Agriculture, forestry, and fishing employs many occupational specialties-from bookkeepers, accountants, and auditors to mechanics and repairers. Among the industry’s wage and salary workers, the single most common occupation was that of farmworkers, who made up nearly 43 percent of the overall workforce. The majority of self-employed workers were farmers and ranchers, but many also worked as fishers. Along with farm managers, farmworkers, farmers, and ranchers comprise the overwhelming majority of workers.
Farmers and ranchers are the self-employed owner-operators of establishments that produce agricultural output. Their work encompasses numerous tasks, both production-related and management-related. Along with planting, cultivating, harvesting their crops and feeding and raising their livestock, farmers and ranchers must perform numerous bookkeeping activities. They keep records of their animals’ health, crop rotation, operating expenses, major purchases, bills paid, and income due, as well as pay bills and file taxes. If the farm or ranch has paid employees, its owner or operator may keep in order all of the paperwork needed to satisfy legal requirements, including payroll records and State and Federal tax records. Computer literacy has become as necessary for farmers as it has for many other occupations. Farmers also hire, train, and manage the schedules and supervise the work of farmworkers or farm labor contractors. They assign, monitor, and assess individuals’ work day in and day out.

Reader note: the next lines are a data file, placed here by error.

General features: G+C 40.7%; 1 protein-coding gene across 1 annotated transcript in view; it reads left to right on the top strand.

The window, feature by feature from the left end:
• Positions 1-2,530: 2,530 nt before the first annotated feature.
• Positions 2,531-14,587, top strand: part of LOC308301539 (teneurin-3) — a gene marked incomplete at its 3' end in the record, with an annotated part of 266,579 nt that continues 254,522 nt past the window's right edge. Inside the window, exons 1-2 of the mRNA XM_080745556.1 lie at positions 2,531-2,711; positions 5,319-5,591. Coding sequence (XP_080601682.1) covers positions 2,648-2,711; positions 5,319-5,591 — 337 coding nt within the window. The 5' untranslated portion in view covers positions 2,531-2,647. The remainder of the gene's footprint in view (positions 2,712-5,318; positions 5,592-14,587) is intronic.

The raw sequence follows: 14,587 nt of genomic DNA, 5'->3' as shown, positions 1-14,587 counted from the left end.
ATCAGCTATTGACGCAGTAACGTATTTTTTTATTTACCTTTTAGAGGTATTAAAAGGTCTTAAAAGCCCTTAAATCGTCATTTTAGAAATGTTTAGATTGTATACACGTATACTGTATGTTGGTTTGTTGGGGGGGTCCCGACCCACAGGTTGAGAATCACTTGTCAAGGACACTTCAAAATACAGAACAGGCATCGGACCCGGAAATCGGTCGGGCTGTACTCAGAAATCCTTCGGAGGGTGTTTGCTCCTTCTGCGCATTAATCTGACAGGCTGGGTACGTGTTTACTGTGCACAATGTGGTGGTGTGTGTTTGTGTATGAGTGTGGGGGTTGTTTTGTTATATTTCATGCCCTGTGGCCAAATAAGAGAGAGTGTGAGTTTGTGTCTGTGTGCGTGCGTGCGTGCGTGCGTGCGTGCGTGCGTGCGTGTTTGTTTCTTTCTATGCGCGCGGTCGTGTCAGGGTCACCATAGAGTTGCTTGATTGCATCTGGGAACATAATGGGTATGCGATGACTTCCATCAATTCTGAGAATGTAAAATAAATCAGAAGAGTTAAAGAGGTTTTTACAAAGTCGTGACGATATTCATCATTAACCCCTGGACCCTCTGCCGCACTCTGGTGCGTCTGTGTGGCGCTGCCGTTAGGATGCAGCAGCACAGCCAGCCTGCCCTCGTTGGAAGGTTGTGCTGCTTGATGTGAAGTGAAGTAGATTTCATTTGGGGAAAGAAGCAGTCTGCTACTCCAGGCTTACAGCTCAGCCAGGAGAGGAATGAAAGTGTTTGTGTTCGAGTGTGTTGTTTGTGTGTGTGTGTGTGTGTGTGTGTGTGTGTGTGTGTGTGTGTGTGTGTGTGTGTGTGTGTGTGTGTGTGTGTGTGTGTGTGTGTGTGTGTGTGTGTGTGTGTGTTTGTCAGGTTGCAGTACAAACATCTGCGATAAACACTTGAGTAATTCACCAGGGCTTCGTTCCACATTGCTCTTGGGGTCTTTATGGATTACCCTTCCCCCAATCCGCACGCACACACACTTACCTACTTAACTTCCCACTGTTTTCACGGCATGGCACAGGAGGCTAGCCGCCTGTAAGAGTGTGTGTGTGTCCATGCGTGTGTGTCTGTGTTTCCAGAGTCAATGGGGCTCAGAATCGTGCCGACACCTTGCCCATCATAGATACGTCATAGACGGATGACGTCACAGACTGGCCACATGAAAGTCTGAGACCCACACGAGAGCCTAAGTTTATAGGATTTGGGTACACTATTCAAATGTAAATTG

Farmers and ranchers must have additional skills to keep a farm or ranch operating. Basic understanding and working knowledge of mechanics, carpentry, plumbing, and electricity are helpful, if not essential, for running an agricultural establishment. Increasingly, farmers are becoming more involved in marketing, too, especially in "direct marketing" where they sell their products directly to the consumer. Farmers who work large farms make decisions as much as a year in advance about which crop to grow. Therefore, a farmer must be aware of commodity prices in national and international markets to use for guidance, while tracking the costs associated with each particular crop. When dealing in hundreds or thousands of acres of one crop, even small errors in judgment are magnified, so the impact can be substantial. Thus, large-scale farmers strive to keep costs to a minimum in every phase of the operation. Furthermore, risk management of portfolios-the practice of juggling stocks, buying and selling futures, and engaging in other paper deals such as bond trading-is now becoming more important for owner-operators of large commercial farms.
Farm, ranch, and other agricultural managers operate farms, ranches, nurseries, timber tracts, and aquaculture operations on a daily basis for the owners. Agricultural managers perform many of the same tasks as do farmers and ranchers. Large commercial farms may have a manager for different operations within the establishment. On smaller farms, one manager may oversee all operations. Managers are responsible for purchasing machinery, seed, fertilizers, herbicides and pesticides, fuel, and labor. They must be aware of any laws that govern the use of such inputs in the farm’s locality. Agricultural managers must be knowledgeable about crop rotation, soil testing, and various types of capital improvements necessary to maximize crop yields.